Terrell Jacobs ("The Lion King")

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Terrell Monroe Jacobs

Death: Died
Immediate Family:

Son of Charles M. Jacobs and Elmina G. Dawes
Ex-husband of Marie Catherine "Dolly" Fuller

Managed by: Private User
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About Terrell Jacobs ("The Lion King")


Terrell Jacobs won fame as the “Lion King,” for his record-setting act involving 52 lions, tigers and leopards in one arena. In a Ringling Bros./Barnum & Bailey poster of the 1930s, a dapper bow-tied Jacobs appears with upraised crop, surrounded by roaring lions.

OBITUARY - "Circus Bandwagon," Vol. 2, No. 1 (Jan-Feb), 1958, pg. 10.


Terrell M. Jacobs, acknowledged one of the worlds greatest wild animal trainers of all time, and an early member of the Circus Historical Society, passed away at his home in Twelve Mile, Indiana on December 24,1957. Death was attributed to a heart attack, and was without any warning whatever. He had been appearing in and around Houston, Texas with his act at super markets, but came back to Indiana to be with his family for the Christmas holidays. On the morning before Christmas, he had arisen and was around the house as usual giving much attention to his boys, Derrell age 4, and Dawes, age two. Suddenly at 9:05 a.m., he was stricken and passed away within a few minutes. He was 54 years of age, and had been training animals since he was thirteen and had his own Wild Animal act on the Hagenbeck-Wallace Circus when he was only fifteen.

Among the circuses who featured Terrell Jacob's Lions and Tigers for over Forty years were Al G. Barnes, Sells-Floto, Christy Bros., Lee Bros., Robbins Bros., John Robinson, Gentry Bros., Howes Great London, Gilbert Bros., Holland Classical Circus, Austin Bros., Arthur Bros., Barnes Bros., Cole Bros., and the Al G. Kelly-Miller Bros. Circus. Jacobs had also been featured attraction on America's largest railroad carnivals including Royal American Shows, World of Mirth, Strates Shows, and the Conklin Shows, and Sullivan Worlds Greatest Shows in Canada where he was always popular. In other years, he had operated his own Wild Animal Circus, and appeared at Shrine Circuses all over America. Terrell probably reached the peak of his Circus career during the season of 1938 and 1939 when he appeared with Ringling Bros., Barnum and Bailey Greatest Show on Earth, presenting the largest group of Lions, Tigers, and Leopards ever shown in the arena at one time -- 52 of these mixed cats were in the cage with Terrell during the above season, and numbered more than four times as many as the largest cat act before the public today. In addition, Jacobs had broken several performing Bear acts, and toured the country with the only act of its kind, performing rare Black Leopards. In 1940 his act was featured at the San Francisco World Fair.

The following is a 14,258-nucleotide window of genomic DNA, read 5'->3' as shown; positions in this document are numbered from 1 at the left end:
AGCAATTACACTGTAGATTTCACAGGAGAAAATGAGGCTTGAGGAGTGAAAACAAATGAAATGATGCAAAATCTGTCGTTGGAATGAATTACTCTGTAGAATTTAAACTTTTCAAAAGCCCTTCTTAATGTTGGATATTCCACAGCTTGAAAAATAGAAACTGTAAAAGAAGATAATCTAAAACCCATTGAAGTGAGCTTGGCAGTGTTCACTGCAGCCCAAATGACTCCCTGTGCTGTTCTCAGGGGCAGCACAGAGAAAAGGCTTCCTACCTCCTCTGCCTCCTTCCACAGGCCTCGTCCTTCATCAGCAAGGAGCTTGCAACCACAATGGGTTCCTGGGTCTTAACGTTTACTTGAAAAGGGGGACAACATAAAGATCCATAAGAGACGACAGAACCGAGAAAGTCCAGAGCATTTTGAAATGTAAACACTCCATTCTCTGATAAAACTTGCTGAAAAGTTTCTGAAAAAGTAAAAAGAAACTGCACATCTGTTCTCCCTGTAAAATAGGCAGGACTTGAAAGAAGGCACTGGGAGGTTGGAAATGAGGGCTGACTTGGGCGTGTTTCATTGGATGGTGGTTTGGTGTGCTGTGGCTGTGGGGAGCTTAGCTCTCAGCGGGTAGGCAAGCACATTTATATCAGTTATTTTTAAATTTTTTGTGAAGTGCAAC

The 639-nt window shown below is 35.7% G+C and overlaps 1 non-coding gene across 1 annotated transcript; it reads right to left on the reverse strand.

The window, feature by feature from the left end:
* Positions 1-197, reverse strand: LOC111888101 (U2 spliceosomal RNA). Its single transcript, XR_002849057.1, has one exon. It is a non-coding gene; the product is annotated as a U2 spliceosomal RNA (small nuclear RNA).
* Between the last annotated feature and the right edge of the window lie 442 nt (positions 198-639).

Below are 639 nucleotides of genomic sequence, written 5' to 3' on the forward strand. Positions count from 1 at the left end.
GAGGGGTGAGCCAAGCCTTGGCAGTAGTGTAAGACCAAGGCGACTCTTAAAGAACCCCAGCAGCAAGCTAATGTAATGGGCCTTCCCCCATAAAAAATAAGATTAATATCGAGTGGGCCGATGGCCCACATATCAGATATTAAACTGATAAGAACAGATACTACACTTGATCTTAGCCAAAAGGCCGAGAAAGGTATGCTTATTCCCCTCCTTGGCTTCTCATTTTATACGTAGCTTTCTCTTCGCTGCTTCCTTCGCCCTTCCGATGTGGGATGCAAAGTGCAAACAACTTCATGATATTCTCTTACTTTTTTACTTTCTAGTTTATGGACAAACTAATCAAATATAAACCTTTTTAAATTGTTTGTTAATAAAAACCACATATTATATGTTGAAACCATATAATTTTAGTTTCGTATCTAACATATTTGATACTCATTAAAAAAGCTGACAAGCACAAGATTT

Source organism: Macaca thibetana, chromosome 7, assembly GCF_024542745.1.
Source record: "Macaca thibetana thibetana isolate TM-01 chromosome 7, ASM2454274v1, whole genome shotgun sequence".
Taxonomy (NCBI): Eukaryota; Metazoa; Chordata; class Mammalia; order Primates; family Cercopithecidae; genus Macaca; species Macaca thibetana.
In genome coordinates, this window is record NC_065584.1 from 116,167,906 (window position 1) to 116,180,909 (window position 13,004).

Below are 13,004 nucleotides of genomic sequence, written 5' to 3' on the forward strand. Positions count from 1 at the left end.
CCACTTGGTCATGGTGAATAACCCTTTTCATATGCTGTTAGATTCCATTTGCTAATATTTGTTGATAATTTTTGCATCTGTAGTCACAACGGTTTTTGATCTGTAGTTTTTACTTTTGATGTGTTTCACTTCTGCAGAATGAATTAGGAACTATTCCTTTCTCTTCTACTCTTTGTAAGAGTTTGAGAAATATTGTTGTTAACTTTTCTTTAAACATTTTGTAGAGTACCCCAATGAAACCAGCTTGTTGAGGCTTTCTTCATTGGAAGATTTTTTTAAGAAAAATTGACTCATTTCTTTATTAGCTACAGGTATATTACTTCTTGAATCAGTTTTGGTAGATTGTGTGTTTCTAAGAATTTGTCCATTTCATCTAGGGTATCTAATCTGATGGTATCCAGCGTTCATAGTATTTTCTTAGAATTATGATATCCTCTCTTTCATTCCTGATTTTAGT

When the Circus Historical Society was in the founding stages, Terrell was one of its most sincere and active supporters, and he was probably the first and only Circus man at that time to believe that the old time Circus Parade wagon should be preserved for posterity. Early in 1946 when plans were announced for the first National Convention of CHS, Terrell expressed a desire to sponsor the meet at his Quarters near Peru, Indiana and no one worked harder than he to insure its success. Terrell personally saw to it that everyone present obtained all the photos they desired of his equipment and his animals, and on one afternoon he spent over four hours in an outdoor arena with his star performer, the lioness "Sheba" for the benefit of all members who wanted their pictures taken in the big cage. On the last day of the convention, a complete circus performance was given at the quarters, and none who were present will ever forget the precision with which Terrell's cats worked that afternoon, as he calmly worked, them in shirt-sleeves and vest, calling each animal by name and explaining their act as he went along. Then as if for an extra finale, two huge Tigers jumped at Sheba as she left her perch, and a battle royal ensued for nearly ten minutes. Through it all, Terrell remained in the cage first pleading, then prodding the beasts until they separated and headed for their runway.

Funeral services were held at the Cain Funeral Home near Denver, Indiana and several hundred friends paid last respects, including a generous showing from the Circus Historical Society and the Circus Model Builders Assn., and numerous Circus Reformers from the Peru area.

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